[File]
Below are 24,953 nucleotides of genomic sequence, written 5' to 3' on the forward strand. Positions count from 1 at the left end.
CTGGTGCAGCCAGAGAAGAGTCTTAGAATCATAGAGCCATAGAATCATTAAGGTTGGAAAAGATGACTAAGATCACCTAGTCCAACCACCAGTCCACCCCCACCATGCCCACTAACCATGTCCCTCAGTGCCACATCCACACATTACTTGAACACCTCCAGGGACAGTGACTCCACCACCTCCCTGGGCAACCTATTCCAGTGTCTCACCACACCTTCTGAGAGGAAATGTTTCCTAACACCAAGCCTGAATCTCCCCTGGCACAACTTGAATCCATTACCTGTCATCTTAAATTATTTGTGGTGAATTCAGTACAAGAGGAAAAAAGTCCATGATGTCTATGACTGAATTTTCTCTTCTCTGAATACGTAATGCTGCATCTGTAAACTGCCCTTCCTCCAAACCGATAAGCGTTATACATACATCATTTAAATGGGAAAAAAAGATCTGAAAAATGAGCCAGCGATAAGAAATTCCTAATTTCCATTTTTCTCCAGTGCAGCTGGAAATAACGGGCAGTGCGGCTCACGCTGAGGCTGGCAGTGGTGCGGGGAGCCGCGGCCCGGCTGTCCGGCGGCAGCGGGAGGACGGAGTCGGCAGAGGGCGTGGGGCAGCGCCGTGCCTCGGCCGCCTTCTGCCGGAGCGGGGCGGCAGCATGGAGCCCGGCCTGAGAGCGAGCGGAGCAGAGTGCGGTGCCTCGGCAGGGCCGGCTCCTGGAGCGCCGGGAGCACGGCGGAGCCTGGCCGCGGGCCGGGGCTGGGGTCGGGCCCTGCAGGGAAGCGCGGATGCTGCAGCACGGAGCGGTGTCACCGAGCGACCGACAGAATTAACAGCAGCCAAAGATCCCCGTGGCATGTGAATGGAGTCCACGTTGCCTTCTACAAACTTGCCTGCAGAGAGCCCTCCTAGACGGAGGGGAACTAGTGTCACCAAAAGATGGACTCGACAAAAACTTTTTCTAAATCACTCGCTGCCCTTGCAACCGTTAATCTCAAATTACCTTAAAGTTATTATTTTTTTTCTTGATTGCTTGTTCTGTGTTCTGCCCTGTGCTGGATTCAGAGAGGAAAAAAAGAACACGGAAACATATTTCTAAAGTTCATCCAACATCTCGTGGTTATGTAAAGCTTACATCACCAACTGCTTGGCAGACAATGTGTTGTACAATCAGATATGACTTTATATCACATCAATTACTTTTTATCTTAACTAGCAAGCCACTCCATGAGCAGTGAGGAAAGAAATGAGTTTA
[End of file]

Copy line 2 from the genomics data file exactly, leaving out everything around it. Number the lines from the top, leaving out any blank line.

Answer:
CTGGTGCAGCCAGAGAAGAGTCTTAGAATCATAGAGCCATAGAATCATTAAGGTTGGAAAAGATGACTAAGATCACCTAGTCCAACCACCAGTCCACCCCCACCATGCCCACTAACCATGTCCCTCAGTGCCACATCCACACATTACTTGAACACCTCCAGGGACAGTGACTCCACCACCTCCCTGGGCAACCTATTCCAGTGTCTCACCACACCTTCTGAGAGGAAATGTTTCCTAACACCAAGCCTGAATCTCCCCTGGCACAACTTGAATCCATTACCTGTCATCTTAAATTATTTGTGGTGAATTCAGTACAAGAGGAAAAAAGTCCATGATGTCTATGACTGAATTTTCTCTTCTCTGAATACGTAATGCTGCATCTGTAAACTGCCCTTCCTCCAAACCGATAAGCGTTATACATACATCATTTAAATGGGAAAAAAAGATCTGAAAAATGAGCCAGCGATAAGAAATTCCTAATTTCCATTTTTCTCCAGTGCAGCTGGAAATAACGGGCAGTGCGGCTCACGCTGAGGCTGGCAGTGGTGCGGGGAGCCGCGGCCCGGCTGTCCGGCGGCAGCGGGAGGACGGAGTCGGCAGAGGGCGTGGGGCAGCGCCGTGCCTCGGCCGCCTTCTGCCGGAGCGGGGCGGCAGCATGGAGCCCGGCCTGAGAGCGAGCGGAGCAGAGTGCGGTGCCTCGGCAGGGCCGGCTCCTGGAGCGCCGGGAGCACGGCGGAGCCTGGCCGCGGGCCGGGGCTGGGGTCGGGCCCTGCAGGGAAGCGCGGATGCTGCAGCACGGAGCGGTGTCACCGAGCGACCGACAGAATTAACAGCAGCCAAAGATCCCCGTGGCATGTGAATGGAGTCCACGTTGCCTTCTACAAACTTGCCTGCAGAGAGCCCTCCTAGACGGAGGGGAACTAGTGTCACCAAAAGATGGACTCGACAAAAACTTTTTCTAAATCACTCGCTGCCCTTGCAACCGTTAATCTCAAATTACCTTAAAGTTATTATTTTTTTTCTTGATTGCTTGTTCTGTGTTCTGCCCTGTGCTGGATTCAGAGAGGAAAAAAAGAACACGGAAACATATTTCTAAAGTTCATCCAACATCTCGTGGTTATGTAAAGCTTACATCACCAACTGCTTGGCAGACAATGTGTTGTACAATCAGATATGACTTTATATCACATCAATTACTTTTTATCTTAACTAGCAAGCCACTCCATGAGCAGTGAGGAAAGAAATGAGTTTA